AUSTIN, Texas--With the first day of the Austin Game Developers Conference drawing to a close, Silicon Knights president Denis Dyack delivered a presentation titled "The Medium Is the Massage" to a sparse group of attendees. The turnout would no doubt have been larger had the session not been a last-minute addition, communicated to attendees through a conference schedule addendum included with attendees' registration packets.
Dyack faced short notice on the talk himself, having just been invited to deliver a presentation as part of AGDC's writing track while at the Leipzig Games Convention in Germany last month. He said he debated what to discuss, because when people ask him where the ideas for his stories come from, he just doesn't know. This talk, he said, would be aimed at exploring how technology affects content and what messages we are sending. The title was pulled straight from a Marshall McLuhan book about changing media that explored much the same topic 40 years ago.
The title of McLuhan's book was originally intended to be The Medium Is the Message, but the first printing came back with a typo in the name. McLuhan thought the typo fit the theme of his book, so he opted to keep it as it was. Dyack said McLuhan's message has resonated with him and helped direct the way Silicon Knights makes games, from efforts like Legacy of Kain: Blood Omen on the original PlayStation, to the company's current project, Too Human, for the Xbox 360.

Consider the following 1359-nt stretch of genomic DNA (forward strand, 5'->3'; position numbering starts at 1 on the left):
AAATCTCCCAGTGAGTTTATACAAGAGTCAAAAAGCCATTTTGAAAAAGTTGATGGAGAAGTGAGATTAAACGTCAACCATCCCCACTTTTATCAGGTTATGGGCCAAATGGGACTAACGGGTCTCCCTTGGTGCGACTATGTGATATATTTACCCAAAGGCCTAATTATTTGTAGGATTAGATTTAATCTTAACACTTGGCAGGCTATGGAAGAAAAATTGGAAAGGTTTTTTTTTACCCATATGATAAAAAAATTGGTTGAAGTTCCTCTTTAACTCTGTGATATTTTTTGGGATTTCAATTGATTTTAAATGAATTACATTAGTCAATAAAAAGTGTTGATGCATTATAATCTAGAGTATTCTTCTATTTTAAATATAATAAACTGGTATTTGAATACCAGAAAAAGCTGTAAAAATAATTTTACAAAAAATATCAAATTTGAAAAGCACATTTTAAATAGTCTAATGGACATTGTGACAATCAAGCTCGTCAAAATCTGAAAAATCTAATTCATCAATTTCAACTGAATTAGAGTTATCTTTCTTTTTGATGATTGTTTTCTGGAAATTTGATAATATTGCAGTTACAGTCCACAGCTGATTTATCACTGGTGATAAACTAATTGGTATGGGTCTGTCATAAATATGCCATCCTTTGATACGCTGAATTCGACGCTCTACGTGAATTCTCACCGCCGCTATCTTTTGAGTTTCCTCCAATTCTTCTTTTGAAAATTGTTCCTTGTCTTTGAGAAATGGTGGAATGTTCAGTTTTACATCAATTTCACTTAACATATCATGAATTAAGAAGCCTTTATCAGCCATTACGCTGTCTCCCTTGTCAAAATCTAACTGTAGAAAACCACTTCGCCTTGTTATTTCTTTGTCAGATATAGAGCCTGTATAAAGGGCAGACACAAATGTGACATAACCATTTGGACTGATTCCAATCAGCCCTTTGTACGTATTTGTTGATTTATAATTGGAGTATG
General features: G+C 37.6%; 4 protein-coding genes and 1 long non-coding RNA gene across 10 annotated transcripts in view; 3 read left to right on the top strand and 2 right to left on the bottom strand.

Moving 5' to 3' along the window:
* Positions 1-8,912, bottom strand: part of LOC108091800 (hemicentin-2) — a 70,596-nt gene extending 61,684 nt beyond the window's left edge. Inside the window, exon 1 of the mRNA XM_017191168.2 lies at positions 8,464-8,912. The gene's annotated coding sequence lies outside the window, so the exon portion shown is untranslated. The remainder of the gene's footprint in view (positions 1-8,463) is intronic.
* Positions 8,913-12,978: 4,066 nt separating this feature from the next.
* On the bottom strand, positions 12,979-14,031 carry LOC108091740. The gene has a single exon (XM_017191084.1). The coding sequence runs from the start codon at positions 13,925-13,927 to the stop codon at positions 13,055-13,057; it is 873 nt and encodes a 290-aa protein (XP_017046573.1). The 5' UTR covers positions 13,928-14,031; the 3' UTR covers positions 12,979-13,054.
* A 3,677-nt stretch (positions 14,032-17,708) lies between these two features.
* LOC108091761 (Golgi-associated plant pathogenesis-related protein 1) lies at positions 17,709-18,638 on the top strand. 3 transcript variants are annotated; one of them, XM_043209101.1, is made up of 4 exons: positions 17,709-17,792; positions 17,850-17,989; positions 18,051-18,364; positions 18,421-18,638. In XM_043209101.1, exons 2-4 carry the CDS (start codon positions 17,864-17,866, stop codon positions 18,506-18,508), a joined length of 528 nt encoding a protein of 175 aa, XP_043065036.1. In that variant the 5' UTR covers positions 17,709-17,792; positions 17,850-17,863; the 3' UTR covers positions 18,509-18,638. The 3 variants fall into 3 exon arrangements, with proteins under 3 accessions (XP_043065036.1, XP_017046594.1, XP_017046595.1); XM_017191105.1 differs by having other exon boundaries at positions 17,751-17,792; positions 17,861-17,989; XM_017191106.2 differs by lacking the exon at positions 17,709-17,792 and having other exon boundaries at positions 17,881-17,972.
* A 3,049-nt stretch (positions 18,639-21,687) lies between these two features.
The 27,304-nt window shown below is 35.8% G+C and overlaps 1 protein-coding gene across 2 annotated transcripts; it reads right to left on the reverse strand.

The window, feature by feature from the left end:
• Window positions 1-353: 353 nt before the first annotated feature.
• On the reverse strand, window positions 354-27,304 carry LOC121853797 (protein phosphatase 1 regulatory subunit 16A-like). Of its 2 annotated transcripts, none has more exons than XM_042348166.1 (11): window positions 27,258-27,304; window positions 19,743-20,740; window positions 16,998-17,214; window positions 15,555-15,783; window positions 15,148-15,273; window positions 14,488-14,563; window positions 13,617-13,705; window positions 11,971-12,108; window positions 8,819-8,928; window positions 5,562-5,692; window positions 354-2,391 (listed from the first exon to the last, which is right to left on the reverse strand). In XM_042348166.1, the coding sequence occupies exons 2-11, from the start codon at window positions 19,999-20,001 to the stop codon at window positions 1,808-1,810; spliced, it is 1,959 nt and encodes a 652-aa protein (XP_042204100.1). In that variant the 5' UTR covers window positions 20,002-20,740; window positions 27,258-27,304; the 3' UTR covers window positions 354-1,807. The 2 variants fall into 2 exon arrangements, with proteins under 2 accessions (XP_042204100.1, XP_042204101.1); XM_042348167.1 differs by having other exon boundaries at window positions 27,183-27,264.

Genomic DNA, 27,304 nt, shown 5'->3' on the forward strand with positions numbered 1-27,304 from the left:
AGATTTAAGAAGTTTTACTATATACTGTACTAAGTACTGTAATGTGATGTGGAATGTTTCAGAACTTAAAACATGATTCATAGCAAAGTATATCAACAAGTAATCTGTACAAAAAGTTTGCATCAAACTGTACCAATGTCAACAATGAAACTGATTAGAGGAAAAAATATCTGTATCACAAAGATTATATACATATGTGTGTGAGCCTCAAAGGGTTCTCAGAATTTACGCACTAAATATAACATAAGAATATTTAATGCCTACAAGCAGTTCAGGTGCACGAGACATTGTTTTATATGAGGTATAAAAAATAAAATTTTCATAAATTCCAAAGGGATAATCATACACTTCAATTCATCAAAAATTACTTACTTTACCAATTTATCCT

In one sense, Dyack said, the medium in which an idea is communicated overpowers any message intended by the original communicator. Relaying a D.H. Lawrence quote, Dyack said, "Always trust the tale, not the teller." The typo in the book's title is simply indicative of the way communications can be altered from their source on their way to an audience.
Another running theme of Dyack's talk was that of games as art. He said he thinks of games as the eighth art form. When films first came out, theorist Ricciotto Canudo called cinema the "seventh art." Describing it as the convergence of spatial arts like architecture, sculpture, and painting with temporal arts like music, poetry, and dance, Canudo said film combined aspects of all of them to form a seventh art. Dyack said that by mashing all of that together and adding interactivity on top of that, gaming should be considered the eighth art. However, Dyack said that one problem keeping games from being recognized as an art is that, "We just aren't very good at it yet."
Dyack moved on to his universal theory of creating games, something he calls the engagement theory. According to Dyack, engagement is greater than or equal to the sum of story, art, gameplay, technology, and audio. He referred back to his time developing Legacy of Kain, when he constantly heard that "gameplay is everything." Dyack rejected the motion, saying it's the biggest myth in the industry. He pointed to Myst and The 7th Guest as examples of that.